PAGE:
Running for veep

Barring some political miracle or immense gaffe by Sen. Barack ObamaBarack ObamaDefense hawks gird for budget brawl Emanuel: Dreamers ‘part of the Chicago family’ Obama visits Prince Harry at Kensington Palace MORE (D-Ill.), the presidential race is set.

Obama will be facing off against Sen. John McCainJohn McCainDefense hawks gird for budget brawl Trump got harsher GOP reception than Bush on budget Armed Services chairman unveils .1B Asia-Pacific security bill MORE (R-Ariz.) and not surprisingly, the chatter about who will be the vice presidential candidate has intensified.

Some political observers believe it is unlikely that Obama or McCain will pick a senator as his running mate, noting that a governor or former governor is more probable.

But politics is unpredictable, and there is a decent chance that one of the White House hopefuls — more likely Obama — will select a senator.

Other than Sen. Hillary Rodham Clinton (D-N.Y.), some Democrats whose names have been mentioned include Sens. Jim Webb (Va.) and Evan Bayh (Ind.).

Meanwhile, Sens. Sam Brownback (Kan.), Lindsey GrahamLindsey GrahamGraham: Calling climate change a 'hoax' bad for GOP Graham: Comey should be held accountable for acting on bad intel Trump got harsher GOP reception than Bush on budget MORE (S.C.) and John ThuneJohn ThuneCongress must address student loan debt crisis, a national economic drag Republicans go to battle over pre-existing conditions GOP frustrated by slow pace of Trump staffing MORE (S.D.) have been touted in some GOP circles.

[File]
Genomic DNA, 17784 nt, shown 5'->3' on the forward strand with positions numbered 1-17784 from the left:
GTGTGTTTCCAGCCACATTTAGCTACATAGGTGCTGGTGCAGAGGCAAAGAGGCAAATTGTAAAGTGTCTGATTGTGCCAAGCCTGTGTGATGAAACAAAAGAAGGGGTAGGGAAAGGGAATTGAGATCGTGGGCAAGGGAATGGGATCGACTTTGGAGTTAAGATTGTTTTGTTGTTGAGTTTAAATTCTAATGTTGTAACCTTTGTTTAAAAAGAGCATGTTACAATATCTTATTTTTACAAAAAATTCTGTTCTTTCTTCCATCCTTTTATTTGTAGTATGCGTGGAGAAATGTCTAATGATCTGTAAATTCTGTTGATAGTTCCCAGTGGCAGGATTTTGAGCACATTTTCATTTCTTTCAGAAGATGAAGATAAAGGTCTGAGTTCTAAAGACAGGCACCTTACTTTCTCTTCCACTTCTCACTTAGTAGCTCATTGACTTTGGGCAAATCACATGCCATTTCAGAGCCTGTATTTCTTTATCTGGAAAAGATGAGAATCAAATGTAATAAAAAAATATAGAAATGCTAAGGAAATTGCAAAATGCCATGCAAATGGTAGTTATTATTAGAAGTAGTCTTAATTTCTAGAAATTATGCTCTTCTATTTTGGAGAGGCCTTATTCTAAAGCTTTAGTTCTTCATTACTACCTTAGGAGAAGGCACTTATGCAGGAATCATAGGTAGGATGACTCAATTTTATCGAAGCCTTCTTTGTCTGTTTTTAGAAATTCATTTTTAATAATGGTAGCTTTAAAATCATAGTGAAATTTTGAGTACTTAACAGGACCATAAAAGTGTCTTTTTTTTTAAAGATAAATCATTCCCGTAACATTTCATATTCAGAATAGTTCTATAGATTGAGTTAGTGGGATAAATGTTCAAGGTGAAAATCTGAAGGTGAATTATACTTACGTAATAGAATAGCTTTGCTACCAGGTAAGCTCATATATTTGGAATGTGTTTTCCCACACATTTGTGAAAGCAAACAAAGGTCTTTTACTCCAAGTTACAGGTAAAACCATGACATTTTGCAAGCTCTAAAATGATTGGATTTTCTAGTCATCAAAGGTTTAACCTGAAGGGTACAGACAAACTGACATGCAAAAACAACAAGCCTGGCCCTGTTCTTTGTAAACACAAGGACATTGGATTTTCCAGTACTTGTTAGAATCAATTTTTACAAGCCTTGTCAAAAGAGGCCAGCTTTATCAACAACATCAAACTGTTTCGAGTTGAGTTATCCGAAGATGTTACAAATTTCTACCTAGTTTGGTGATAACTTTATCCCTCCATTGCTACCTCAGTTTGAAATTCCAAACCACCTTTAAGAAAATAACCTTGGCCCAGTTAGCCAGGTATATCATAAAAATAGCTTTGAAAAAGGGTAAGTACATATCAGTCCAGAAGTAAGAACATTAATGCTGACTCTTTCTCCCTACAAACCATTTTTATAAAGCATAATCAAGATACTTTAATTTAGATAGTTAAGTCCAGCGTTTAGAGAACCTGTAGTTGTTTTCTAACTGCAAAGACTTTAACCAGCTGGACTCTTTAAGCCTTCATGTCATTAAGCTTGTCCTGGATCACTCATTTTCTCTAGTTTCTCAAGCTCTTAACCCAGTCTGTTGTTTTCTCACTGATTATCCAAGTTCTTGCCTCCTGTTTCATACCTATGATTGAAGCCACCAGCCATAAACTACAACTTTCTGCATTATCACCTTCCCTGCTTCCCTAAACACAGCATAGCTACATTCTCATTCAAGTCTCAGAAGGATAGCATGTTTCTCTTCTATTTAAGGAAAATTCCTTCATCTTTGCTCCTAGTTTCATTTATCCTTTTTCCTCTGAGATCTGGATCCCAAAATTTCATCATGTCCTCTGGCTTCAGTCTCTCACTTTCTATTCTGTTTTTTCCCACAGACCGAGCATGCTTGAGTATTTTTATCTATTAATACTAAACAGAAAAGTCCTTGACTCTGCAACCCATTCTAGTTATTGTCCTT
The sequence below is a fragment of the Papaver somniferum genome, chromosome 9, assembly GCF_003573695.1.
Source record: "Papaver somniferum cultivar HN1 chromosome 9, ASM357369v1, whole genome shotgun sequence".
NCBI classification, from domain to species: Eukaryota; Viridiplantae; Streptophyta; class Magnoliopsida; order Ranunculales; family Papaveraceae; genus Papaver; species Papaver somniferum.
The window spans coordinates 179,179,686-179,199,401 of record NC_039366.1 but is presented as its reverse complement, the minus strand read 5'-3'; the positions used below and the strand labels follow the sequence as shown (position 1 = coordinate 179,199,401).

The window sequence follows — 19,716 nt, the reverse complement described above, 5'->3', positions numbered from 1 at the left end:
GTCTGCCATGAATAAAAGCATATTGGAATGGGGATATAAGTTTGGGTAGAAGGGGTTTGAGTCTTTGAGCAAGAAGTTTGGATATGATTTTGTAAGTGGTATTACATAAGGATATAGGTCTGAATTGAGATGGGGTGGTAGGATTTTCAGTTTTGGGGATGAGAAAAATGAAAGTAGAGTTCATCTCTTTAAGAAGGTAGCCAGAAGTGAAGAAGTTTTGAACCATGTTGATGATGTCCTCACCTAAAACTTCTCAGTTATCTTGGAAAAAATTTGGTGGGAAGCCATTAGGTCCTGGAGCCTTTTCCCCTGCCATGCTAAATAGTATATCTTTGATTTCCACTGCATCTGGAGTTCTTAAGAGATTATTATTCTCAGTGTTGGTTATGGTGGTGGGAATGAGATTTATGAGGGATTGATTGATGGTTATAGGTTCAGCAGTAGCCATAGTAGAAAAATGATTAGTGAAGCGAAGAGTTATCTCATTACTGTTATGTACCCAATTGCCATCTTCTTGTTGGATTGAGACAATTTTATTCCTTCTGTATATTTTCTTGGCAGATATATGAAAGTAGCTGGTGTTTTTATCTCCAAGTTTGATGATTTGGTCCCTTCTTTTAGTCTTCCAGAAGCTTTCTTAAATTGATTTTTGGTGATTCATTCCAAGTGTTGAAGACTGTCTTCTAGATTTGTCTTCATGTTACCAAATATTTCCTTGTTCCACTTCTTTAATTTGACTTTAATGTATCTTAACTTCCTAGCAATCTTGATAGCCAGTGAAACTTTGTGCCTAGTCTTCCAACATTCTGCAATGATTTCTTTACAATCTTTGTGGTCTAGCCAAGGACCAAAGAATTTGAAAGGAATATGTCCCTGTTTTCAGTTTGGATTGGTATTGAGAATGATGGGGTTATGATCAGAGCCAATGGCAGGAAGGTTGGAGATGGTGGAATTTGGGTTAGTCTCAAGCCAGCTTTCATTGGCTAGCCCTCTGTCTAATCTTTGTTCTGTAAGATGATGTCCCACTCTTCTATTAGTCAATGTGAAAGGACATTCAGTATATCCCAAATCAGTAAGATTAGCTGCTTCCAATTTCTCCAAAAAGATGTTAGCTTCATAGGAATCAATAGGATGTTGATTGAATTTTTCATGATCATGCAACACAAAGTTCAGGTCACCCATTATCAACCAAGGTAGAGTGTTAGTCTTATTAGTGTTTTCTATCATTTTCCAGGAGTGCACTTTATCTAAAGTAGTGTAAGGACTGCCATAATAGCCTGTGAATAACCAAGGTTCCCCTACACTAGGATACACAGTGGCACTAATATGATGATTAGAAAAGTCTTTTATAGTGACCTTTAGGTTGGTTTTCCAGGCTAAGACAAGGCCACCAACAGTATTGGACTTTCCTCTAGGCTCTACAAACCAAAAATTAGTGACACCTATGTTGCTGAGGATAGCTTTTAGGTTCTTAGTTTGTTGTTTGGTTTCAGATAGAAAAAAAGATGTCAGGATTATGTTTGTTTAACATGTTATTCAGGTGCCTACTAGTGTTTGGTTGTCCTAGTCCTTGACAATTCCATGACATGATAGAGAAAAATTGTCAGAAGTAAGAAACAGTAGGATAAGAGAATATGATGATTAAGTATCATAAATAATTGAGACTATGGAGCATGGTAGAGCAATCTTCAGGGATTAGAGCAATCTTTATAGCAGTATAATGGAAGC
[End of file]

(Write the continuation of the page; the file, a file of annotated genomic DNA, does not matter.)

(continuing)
Yet sometimes the person not on short lists is the one selected. Few, if any, predicted that George W. Bush would pick Dick Cheney as his running mate in 2000.

The Hill newspaper wanted to find out whether senators would accept an offer to be vice president. Reporter J. Taylor Rushing asked a pointed question of all 97 members of the upper chamber not now vying for the presidency: “If you were asked, would you accept an offer to be the vice presidential nominee?”

We asked all of them because of the unpredictability factor and were well aware that we would get some amusing responses.

On the serious side, a smiling Webb said, “I’m not really interested.”

Bayh said, “I suspect that’s not the sort of thing you say no to.”

Thune said, “That won’t happen, so I won’t have to worry about it.”

The most entertaining answers, however, were from the senators who don’t anticipate that they will have to go through a background check anytime soon.

Sen. Barbara MikulskiBarbara MikulskiBipartisan friendship is a civil solution to political dysfunction Dems press for paycheck fairness bill on Equal Pay Day After 30 years celebrating women’s history, have we made enough progress? MORE (D-Md.) said, “Absolutely. Absolutely … I’d bring a lot of fun to the job. We would rock the Naval Observatory.”

“I plan to stick to my current job until I get the hang of it,” Sen. Edward Kennedy (D-Mass.) said.

Sen. Roger WickerRoger WickerIndustry pushes lawmakers to build 355-ship Navy GOP senators on Comey firing: Where they stand United Airlines grilled at Senate hearing MORE (R-Miss.) said, “The chances of that are so remote that I’m more likely to be hit by an asteroid.”

The Senate can be a stuffy place, but it was refreshing to see how members handled The Hill’s question. Some answers were insightful, while others had a good dose of self-deprecating humor. Despite not being short on ego, the Senate showed its human side by answering a question that is being asked more and more these days.

You can see all of the responses here